Brian Geery explains why the structure of your question is as important as the question itself. Whether you are in sales or not, I think we can agree, sales professionals should stop asking these 5 questions immediately.
Asking questions is an important part of the sales process.
And contrary to the popular saying, when it comes to being a sales professional, there is such a thing as a stupid question.
As a sales consultant, I interview salespeople and observe them on sales calls in order to write sales playbooks. For the “sales questions” section of the playbook, I prioritize and categorize the best sales questions for that specific sales process.
Along the way, I have identified these five questions as some of the stupidest, and surprisingly, most common. So without further adue here is a list of five stupid sales questions you should never ask again.
1. What will it take to earn your business today?
First of all, it will take you not asking this question because it automatically makes you sound “salesy.” You are a sales professional; it is your job to do the selling. If the prospect were going to tell you what it took to earn their business then they wouldn’t need you, would they?
Besides, you should know: to earn a prospect’s business your product or service has to be a cost-justified solution to a problem the prospect is currently facing. Oh, and it has to solve that problem better than the competition.
Instead, you should ask questions that elicit information regarding their problems and the consequences of the status quo. For example: explore the problem’s impact on time, money, personal aggravation, or the growth of the business. Then ask about the decision making criteria, cost justification data, and the competitive landscape.
2. What do you guys do? How long have you worked there?
First of all, have you met my friends Google and Social Media? You can easily answer these and other questions with proper pre-sale research. You are doing pre-sale research on your prospects aren’t you? While these are two different questions, they are both in the same category of stupid.
I often take inbound sales calls because it gives me an opportunity to do some reverse prospecting. I listen to the salesperson’s approach, take notes, and then reach out to the company’s VP of Sales with some ideas for enhancement.
I am continually amazed at how many sales calls I receive where it’s obvious the salesperson hasn’t even glanced at my firm’s website, LinkedIn profile, Facebook page, etc. Even before impromptu sales meetings, a quick search can give you insight on the person or company you are about to meet with.
3. Who else is involved in the decision making process?
Maybe I’m splitting hairs here, but a prospect may hear this question as, “Since you’re just an underling, who should I really be talking to?”
Why not flip the question like this, “Who, including yourself, should be involved in the decision making process?” This way you still get the information you need without potentially offending your prospect.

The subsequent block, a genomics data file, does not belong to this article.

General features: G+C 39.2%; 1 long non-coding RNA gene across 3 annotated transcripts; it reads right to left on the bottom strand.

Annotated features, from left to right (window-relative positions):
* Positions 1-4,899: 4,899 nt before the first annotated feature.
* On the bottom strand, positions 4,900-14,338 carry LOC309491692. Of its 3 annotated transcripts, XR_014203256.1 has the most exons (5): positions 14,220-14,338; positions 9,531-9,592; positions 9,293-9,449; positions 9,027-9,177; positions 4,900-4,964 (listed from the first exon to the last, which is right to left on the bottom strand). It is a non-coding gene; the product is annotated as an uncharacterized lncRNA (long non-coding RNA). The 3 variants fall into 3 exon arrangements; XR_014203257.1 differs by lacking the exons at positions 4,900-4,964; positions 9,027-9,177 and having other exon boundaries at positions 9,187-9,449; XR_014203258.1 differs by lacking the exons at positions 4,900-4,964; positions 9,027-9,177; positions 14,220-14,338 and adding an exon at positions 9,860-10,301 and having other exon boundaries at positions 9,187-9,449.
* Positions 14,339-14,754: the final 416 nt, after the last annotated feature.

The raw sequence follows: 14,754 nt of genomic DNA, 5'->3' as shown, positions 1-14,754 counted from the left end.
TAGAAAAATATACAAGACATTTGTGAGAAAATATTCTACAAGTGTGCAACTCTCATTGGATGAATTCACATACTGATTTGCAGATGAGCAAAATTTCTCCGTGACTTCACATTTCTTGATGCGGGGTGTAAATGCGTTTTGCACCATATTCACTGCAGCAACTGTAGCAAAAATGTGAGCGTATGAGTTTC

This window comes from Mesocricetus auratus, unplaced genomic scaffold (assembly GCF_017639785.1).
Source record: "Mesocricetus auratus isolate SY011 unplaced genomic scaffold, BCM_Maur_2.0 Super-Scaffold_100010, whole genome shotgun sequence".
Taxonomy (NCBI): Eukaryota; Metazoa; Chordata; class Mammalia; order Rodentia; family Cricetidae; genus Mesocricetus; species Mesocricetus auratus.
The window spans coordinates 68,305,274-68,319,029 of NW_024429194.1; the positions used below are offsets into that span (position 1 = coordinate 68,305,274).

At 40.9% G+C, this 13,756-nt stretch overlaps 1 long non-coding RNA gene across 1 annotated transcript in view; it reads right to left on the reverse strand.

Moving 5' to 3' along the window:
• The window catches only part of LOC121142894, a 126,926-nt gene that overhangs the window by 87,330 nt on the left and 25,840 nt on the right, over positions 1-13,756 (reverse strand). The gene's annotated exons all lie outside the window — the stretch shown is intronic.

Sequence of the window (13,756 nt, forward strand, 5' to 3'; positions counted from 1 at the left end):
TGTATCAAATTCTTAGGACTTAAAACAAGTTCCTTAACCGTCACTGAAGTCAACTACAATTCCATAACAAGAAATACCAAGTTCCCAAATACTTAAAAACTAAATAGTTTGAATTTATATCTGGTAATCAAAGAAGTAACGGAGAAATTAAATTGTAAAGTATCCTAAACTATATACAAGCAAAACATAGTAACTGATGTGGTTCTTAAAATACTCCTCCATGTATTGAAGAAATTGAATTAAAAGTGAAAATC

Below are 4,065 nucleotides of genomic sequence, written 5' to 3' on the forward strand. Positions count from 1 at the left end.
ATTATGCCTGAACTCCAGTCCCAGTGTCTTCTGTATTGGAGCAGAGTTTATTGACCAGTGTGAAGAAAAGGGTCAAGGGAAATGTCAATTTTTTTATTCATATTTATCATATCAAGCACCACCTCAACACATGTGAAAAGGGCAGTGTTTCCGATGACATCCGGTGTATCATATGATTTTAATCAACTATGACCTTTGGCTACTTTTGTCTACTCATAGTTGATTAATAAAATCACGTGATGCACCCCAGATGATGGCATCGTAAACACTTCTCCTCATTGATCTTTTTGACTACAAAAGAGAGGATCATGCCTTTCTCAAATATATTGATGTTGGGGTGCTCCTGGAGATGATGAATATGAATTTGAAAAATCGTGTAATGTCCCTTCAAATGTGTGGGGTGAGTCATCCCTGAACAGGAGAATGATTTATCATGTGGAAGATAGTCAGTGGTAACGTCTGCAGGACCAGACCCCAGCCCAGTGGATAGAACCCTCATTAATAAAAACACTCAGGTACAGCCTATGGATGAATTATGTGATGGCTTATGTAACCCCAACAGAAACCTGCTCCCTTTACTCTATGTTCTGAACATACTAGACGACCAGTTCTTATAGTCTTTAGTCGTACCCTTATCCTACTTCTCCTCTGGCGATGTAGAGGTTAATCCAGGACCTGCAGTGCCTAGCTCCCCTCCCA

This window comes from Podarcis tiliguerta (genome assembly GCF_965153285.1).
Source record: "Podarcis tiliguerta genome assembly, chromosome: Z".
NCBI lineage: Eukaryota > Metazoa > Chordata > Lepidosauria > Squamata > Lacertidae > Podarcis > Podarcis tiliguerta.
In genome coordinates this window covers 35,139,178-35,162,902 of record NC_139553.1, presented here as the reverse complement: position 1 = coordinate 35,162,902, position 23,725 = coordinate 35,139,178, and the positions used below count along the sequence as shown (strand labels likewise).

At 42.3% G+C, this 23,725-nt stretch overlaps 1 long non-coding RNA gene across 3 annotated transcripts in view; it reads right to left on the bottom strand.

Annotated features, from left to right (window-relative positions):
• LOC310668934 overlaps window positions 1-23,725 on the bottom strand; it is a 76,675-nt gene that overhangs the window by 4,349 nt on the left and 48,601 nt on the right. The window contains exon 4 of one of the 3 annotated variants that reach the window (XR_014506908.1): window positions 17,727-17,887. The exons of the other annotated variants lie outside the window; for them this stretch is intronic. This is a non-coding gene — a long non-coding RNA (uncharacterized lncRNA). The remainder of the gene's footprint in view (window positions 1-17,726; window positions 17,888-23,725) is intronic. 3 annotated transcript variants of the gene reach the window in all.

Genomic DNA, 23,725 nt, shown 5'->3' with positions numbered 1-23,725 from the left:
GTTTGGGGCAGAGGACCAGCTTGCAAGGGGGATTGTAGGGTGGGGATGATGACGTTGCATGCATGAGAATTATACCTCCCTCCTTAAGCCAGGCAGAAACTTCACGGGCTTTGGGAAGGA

The structure of your sales questions is very important and underestimating the value of a properly placed question can cost you dearly in a sales setting.
4. Are you familiar with _________?
There are a couple problems with this question. First of all it is a closed-ended question. This means you are making it easy for the buyer to give you a yes or no answer. But, is that question giving you any new information or is it even necessary for you to make the sale?
This question can also put someone on the spot unnecessarily.
For example: someone recently asked me if I’m familiar with Drupal. I happen to have a basic understanding that Drupal is software used in website development, but that’s pretty much it. If I answer “yes,” I’m overstating my knowledge of the technology, and if I answer “no,” I feel like a dummy.
I suppose I could say “a little,” but why would you leave it up to me to answer your question in the exact way you want it. This is a perfect way to lose all of your sales momentum if you get the wrong answer.
Asking questions during the sales process is important but sometimes it is more important to skip a question and just explain what you are referencing as opposed to placing a hurdle or possible objection in your path.
5. What’s your budget?
First of all, what should their budget have to do with your pricing. By asking this question, you instantly make the buyer feel like your pricing is dependent on their answer. You also have to remember that buyers are often liars. They feel you are trying to game them when you ask this question so they will often use it as an opportunity to game you.
They may feel that answering the question puts them at a disadvantage when negotiating. What if they have not yet set a budget and then you force them to give you a ceiling? Again, be careful about when and where your questions come up. Asking a question like this at the wrong time of the sales process can be a sure fire way to end up with a dead lead.
Instead, when the time is right, ask how they intend on paying for your services. Phrasing your question this way assumes the sale, puts the ball in their court to ask you about your pricing or financing options and otherwise leads you closer to the close.
It also opens the door to start talking about their overall budget and what part of it they might be willing to allocate towards your services.
Questions are an important part of the sales process, but stupid questions are a sure fire way to trip yourself up on that path to making that sale. Think about the way you structure and format your questions before your next meeting so that they are second nature to you when sitting in front of your next prospect.